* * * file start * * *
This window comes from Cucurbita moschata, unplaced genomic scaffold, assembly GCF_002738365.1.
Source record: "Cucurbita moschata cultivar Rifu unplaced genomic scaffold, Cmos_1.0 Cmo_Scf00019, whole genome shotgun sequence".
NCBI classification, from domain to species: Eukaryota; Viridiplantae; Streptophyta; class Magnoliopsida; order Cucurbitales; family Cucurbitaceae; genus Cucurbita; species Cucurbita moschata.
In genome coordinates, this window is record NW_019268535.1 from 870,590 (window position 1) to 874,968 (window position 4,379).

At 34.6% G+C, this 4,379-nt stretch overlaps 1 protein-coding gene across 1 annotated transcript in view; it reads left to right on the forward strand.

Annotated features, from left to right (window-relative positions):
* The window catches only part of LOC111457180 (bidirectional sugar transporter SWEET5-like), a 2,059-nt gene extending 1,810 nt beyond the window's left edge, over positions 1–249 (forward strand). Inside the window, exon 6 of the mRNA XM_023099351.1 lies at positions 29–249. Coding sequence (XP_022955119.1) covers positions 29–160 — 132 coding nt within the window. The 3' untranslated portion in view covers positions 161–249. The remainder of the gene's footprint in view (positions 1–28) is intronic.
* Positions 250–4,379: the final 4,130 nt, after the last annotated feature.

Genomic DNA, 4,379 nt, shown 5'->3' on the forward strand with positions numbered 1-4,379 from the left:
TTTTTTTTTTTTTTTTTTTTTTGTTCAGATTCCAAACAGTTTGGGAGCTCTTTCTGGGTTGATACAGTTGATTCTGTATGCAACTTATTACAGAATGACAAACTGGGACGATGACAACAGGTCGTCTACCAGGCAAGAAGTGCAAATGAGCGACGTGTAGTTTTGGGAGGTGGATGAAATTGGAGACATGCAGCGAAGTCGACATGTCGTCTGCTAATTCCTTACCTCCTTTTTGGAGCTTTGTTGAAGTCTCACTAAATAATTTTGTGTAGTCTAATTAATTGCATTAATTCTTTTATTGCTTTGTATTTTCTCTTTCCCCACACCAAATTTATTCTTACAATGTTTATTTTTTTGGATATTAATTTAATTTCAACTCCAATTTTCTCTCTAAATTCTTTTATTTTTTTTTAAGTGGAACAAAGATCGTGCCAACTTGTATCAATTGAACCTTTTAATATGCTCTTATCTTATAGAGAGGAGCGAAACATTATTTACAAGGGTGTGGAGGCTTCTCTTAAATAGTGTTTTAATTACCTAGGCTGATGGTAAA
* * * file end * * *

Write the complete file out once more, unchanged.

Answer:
This window comes from Cucurbita moschata, unplaced genomic scaffold, assembly GCF_002738365.1.
Source record: "Cucurbita moschata cultivar Rifu unplaced genomic scaffold, Cmos_1.0 Cmo_Scf00019, whole genome shotgun sequence".
NCBI classification, from domain to species: Eukaryota; Viridiplantae; Streptophyta; class Magnoliopsida; order Cucurbitales; family Cucurbitaceae; genus Cucurbita; species Cucurbita moschata.
In genome coordinates, this window is record NW_019268535.1 from 870,590 (window position 1) to 874,968 (window position 4,379).

At 34.6% G+C, this 4,379-nt stretch overlaps 1 protein-coding gene across 1 annotated transcript in view; it reads left to right on the forward strand.

Annotated features, from left to right (window-relative positions):
* The window catches only part of LOC111457180 (bidirectional sugar transporter SWEET5-like), a 2,059-nt gene extending 1,810 nt beyond the window's left edge, over positions 1–249 (forward strand). Inside the window, exon 6 of the mRNA XM_023099351.1 lies at positions 29–249. Coding sequence (XP_022955119.1) covers positions 29–160 — 132 coding nt within the window. The 3' untranslated portion in view covers positions 161–249. The remainder of the gene's footprint in view (positions 1–28) is intronic.
* Positions 250–4,379: the final 4,130 nt, after the last annotated feature.

Genomic DNA, 4,379 nt, shown 5'->3' on the forward strand with positions numbered 1-4,379 from the left:
TTTTTTTTTTTTTTTTTTTTTTGTTCAGATTCCAAACAGTTTGGGAGCTCTTTCTGGGTTGATACAGTTGATTCTGTATGCAACTTATTACAGAATGACAAACTGGGACGATGACAACAGGTCGTCTACCAGGCAAGAAGTGCAAATGAGCGACGTGTAGTTTTGGGAGGTGGATGAAATTGGAGACATGCAGCGAAGTCGACATGTCGTCTGCTAATTCCTTACCTCCTTTTTGGAGCTTTGTTGAAGTCTCACTAAATAATTTTGTGTAGTCTAATTAATTGCATTAATTCTTTTATTGCTTTGTATTTTCTCTTTCCCCACACCAAATTTATTCTTACAATGTTTATTTTTTTGGATATTAATTTAATTTCAACTCCAATTTTCTCTCTAAATTCTTTTATTTTTTTTTAAGTGGAACAAAGATCGTGCCAACTTGTATCAATTGAACCTTTTAATATGCTCTTATCTTATAGAGAGGAGCGAAACATTATTTACAAGGGTGTGGAGGCTTCTCTTAAATAGTGTTTTAATTACCTAGGCTGATGGTAAA